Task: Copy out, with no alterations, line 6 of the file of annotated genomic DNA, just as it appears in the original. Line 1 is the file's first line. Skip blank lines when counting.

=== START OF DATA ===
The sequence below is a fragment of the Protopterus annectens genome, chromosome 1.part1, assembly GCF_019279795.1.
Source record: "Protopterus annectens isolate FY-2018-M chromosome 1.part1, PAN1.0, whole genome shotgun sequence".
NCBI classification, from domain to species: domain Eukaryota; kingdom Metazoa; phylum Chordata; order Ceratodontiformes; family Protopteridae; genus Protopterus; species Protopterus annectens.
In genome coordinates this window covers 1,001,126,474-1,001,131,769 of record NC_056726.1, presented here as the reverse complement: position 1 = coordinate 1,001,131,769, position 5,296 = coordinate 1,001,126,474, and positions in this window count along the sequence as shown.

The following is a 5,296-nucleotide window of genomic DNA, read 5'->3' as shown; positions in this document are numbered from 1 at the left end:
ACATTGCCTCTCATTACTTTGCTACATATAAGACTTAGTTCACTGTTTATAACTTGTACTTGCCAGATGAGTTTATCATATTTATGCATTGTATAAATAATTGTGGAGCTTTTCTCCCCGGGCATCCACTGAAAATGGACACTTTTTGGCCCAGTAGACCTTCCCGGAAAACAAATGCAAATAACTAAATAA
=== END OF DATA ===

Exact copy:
ACATTGCCTCTCATTACTTTGCTACATATAAGACTTAGTTCACTGTTTATAACTTGTACTTGCCAGATGAGTTTATCATATTTATGCATTGTATAAATAATTGTGGAGCTTTTCTCCCCGGGCATCCACTGAAAATGGACACTTTTTGGCCCAGTAGACCTTCCCGGAAAACAAATGCAAATAACTAAATAA